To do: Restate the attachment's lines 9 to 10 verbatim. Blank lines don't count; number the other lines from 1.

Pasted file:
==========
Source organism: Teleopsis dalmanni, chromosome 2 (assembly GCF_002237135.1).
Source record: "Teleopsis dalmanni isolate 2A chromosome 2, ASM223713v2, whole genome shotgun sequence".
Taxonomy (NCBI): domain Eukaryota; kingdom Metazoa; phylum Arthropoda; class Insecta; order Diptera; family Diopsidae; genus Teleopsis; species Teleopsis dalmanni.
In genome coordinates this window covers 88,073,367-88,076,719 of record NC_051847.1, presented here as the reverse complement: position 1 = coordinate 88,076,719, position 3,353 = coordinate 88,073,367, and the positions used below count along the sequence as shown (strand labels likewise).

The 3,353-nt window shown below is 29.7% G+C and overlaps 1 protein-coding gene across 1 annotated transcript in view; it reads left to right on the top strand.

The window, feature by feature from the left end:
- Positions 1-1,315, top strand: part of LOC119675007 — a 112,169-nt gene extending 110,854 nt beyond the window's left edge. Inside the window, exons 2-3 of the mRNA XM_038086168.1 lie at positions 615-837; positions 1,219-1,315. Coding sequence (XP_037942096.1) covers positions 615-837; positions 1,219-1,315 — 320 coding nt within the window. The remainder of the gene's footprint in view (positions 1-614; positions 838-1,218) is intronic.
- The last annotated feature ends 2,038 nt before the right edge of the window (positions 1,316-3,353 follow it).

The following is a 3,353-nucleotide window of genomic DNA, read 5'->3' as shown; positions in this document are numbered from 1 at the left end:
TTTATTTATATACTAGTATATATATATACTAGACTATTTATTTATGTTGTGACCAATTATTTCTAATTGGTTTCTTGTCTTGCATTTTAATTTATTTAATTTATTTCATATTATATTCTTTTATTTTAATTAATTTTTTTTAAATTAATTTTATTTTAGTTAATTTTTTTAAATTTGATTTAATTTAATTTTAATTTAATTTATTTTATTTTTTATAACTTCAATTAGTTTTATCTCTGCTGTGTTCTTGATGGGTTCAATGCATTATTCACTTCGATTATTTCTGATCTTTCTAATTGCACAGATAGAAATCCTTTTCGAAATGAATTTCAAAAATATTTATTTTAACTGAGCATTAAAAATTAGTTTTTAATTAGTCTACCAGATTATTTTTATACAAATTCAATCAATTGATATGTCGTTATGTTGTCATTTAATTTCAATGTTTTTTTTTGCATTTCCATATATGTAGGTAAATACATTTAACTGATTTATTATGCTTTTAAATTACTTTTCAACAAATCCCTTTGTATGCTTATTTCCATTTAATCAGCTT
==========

The following is a 3,353-nucleotide window of genomic DNA, read 5'->3' as shown; positions in this document are numbered from 1 at the left end:
TTTATTTATATACTAGTATATATATATACTAGACTATTTATTTATGTTGTGACCAATTATTTCTAATTGGTTTCTTGTCTTGCATTTTAATTTATTTAATTTATTTCATATTATATTCTTTTATTTTAATTAATTTTTTTTAAATTAATTTTATTTTAGTTAATTTTTTTAAATTTGATTTAATTTAATTTTAATTTAATTTATTTTATTTTTTATAACTTCAATTAGTTTTATCTCTGCTGTGTTCTTGATGGGTTCAATGCATTATTCACTTCGATTATTTCTGATCTTTCTAATTGCACAGATAGAAATCCTTTTCGAAATGAATTTCAAAAATATTTATTTTAACTGAGCATTAAAAATTAGTTTTTAATTAGTCTACCAGATTATTTTTATACAAATTCAATCAATTGATATGTCGTTATGTTGTCATTTAATTTCAATGTTTTTTTTTGCATTTCCATATATGTAGGTAAATACATTTAACTGATTTATTATGCTTTTAAATTACTTTTCAACAAATCCCTTTGTATGCTTATTTCCATTTAATCAGCTT